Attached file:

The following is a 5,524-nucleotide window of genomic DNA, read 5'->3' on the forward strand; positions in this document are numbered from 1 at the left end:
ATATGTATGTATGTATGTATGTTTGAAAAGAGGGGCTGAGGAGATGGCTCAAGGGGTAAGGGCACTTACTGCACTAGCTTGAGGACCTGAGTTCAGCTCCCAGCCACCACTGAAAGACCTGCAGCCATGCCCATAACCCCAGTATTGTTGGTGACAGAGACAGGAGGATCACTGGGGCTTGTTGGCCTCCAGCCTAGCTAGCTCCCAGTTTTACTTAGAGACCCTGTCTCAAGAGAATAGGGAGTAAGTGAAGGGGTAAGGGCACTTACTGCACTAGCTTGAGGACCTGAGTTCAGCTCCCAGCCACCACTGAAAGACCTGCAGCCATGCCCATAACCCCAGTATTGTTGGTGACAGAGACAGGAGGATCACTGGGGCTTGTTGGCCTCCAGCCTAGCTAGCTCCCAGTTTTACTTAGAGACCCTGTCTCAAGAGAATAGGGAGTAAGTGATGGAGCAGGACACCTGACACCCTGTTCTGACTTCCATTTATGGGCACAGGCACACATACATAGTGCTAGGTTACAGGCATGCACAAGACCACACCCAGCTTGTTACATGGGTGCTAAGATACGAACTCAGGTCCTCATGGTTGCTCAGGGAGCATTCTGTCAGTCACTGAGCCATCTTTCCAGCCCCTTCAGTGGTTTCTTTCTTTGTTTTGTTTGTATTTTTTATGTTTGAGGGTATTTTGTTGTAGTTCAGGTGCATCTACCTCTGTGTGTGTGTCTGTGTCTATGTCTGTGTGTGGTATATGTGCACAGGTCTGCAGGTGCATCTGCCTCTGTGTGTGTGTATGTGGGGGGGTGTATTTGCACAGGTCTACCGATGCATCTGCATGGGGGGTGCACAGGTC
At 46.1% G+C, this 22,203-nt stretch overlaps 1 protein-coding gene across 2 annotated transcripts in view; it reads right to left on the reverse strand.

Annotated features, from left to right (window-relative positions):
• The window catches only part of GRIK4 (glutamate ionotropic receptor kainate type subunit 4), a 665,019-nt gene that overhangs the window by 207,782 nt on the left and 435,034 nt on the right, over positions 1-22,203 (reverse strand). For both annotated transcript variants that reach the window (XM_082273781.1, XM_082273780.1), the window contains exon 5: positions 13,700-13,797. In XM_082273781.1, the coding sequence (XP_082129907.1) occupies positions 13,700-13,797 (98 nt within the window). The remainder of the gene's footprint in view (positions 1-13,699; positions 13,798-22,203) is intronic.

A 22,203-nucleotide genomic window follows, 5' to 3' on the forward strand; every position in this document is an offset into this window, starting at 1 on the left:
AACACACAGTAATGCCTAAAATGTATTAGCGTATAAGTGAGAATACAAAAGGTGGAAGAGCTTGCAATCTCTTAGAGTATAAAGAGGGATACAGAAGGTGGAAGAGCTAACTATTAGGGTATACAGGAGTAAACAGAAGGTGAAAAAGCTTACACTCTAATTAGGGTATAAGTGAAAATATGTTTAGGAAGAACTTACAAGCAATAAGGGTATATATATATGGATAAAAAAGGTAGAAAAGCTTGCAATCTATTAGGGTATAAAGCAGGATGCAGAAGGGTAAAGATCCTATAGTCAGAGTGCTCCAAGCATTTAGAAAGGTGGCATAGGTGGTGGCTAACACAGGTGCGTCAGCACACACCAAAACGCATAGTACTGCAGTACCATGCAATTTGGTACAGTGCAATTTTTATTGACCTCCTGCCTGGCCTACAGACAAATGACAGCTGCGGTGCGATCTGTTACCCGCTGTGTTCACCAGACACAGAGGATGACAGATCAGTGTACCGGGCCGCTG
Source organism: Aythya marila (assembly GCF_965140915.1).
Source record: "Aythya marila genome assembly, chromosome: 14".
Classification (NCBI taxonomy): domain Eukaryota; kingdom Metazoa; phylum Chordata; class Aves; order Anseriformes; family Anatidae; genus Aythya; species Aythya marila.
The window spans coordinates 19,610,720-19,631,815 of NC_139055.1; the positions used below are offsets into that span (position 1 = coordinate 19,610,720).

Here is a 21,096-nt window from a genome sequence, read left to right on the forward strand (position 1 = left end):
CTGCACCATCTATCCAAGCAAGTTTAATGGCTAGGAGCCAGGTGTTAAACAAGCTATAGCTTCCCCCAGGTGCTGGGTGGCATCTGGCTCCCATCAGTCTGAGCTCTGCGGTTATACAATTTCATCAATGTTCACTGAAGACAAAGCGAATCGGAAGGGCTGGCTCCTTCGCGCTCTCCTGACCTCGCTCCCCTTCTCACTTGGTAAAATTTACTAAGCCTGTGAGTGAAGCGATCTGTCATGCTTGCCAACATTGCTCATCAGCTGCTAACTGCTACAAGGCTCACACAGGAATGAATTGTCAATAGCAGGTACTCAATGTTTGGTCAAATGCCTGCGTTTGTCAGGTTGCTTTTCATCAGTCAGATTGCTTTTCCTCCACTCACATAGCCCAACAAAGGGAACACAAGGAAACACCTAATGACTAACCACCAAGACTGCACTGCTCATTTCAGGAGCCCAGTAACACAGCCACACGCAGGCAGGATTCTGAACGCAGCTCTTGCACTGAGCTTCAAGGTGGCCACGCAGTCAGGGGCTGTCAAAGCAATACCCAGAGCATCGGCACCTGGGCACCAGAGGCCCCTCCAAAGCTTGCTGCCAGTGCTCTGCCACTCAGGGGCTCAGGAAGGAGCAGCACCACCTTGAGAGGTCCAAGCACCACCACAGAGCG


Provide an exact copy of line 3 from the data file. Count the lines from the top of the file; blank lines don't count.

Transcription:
At 46.1% G+C, this 22,203-nt stretch overlaps 1 protein-coding gene across 2 annotated transcripts in view; it reads right to left on the reverse strand.